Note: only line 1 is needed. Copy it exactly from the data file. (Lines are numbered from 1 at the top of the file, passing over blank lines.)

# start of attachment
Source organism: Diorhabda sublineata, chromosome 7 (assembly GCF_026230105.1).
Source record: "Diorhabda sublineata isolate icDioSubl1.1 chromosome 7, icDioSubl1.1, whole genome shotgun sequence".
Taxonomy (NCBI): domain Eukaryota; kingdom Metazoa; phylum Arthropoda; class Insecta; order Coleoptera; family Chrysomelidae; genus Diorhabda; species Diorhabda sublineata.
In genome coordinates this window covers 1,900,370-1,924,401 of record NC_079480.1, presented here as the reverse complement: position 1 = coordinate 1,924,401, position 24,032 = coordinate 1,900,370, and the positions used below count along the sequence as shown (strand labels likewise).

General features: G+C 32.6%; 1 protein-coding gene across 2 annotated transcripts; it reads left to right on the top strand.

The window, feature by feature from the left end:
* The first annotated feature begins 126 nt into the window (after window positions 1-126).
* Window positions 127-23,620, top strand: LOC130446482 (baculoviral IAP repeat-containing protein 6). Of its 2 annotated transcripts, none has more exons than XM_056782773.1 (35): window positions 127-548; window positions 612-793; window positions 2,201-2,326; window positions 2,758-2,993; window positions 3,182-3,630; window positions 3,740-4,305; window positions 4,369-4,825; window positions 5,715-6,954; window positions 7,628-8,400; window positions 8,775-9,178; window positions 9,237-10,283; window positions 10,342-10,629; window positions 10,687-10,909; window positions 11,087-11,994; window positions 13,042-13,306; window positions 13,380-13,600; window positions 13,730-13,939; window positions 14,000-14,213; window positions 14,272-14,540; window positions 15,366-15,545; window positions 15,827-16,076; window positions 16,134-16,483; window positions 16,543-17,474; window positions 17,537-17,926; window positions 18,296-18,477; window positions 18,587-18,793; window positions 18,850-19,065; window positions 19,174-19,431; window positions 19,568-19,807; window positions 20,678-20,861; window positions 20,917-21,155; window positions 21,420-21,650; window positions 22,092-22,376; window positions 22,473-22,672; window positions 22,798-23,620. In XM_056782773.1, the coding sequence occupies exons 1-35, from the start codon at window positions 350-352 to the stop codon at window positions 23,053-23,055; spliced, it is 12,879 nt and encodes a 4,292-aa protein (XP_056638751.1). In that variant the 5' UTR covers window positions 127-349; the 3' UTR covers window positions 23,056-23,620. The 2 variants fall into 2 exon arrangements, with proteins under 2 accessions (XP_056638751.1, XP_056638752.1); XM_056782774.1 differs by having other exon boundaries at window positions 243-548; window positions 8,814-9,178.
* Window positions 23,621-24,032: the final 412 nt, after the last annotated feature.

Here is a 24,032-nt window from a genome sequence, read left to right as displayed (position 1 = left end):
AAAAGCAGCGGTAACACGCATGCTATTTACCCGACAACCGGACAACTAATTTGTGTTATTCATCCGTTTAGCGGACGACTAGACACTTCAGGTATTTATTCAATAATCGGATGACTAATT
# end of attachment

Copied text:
Source organism: Diorhabda sublineata, chromosome 7 (assembly GCF_026230105.1).